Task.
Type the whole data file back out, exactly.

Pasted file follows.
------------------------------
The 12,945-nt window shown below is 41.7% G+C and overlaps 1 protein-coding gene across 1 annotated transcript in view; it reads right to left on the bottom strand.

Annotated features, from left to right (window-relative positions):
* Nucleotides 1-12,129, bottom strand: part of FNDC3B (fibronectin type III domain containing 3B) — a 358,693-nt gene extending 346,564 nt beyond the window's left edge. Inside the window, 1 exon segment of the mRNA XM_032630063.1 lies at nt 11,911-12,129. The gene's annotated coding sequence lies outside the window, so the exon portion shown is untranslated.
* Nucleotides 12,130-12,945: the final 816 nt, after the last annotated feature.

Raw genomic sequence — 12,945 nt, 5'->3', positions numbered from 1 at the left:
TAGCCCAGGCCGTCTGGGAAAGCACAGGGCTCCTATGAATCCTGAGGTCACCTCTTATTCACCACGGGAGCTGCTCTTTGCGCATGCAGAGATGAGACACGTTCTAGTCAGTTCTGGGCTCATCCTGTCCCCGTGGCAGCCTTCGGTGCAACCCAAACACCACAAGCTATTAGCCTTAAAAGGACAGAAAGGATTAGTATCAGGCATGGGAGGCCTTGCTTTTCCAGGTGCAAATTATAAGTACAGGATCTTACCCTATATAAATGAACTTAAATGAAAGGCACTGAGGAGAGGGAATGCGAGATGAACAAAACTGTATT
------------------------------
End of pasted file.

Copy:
The 12,945-nt window shown below is 41.7% G+C and overlaps 1 protein-coding gene across 1 annotated transcript in view; it reads right to left on the bottom strand.

Annotated features, from left to right (window-relative positions):
* Nucleotides 1-12,129, bottom strand: part of FNDC3B (fibronectin type III domain containing 3B) — a 358,693-nt gene extending 346,564 nt beyond the window's left edge. Inside the window, 1 exon segment of the mRNA XM_032630063.1 lies at nt 11,911-12,129. The gene's annotated coding sequence lies outside the window, so the exon portion shown is untranslated.
* Nucleotides 12,130-12,945: the final 816 nt, after the last annotated feature.

Raw genomic sequence — 12,945 nt, 5'->3', positions numbered from 1 at the left:
TAGCCCAGGCCGTCTGGGAAAGCACAGGGCTCCTATGAATCCTGAGGTCACCTCTTATTCACCACGGGAGCTGCTCTTTGCGCATGCAGAGATGAGACACGTTCTAGTCAGTTCTGGGCTCATCCTGTCCCCGTGGCAGCCTTCGGTGCAACCCAAACACCACAAGCTATTAGCCTTAAAAGGACAGAAAGGATTAGTATCAGGCATGGGAGGCCTTGCTTTTCCAGGTGCAAATTATAAGTACAGGATCTTACCCTATATAAATGAACTTAAATGAAAGGCACTGAGGAGAGGGAATGCGAGATGAACAAAACTGTATT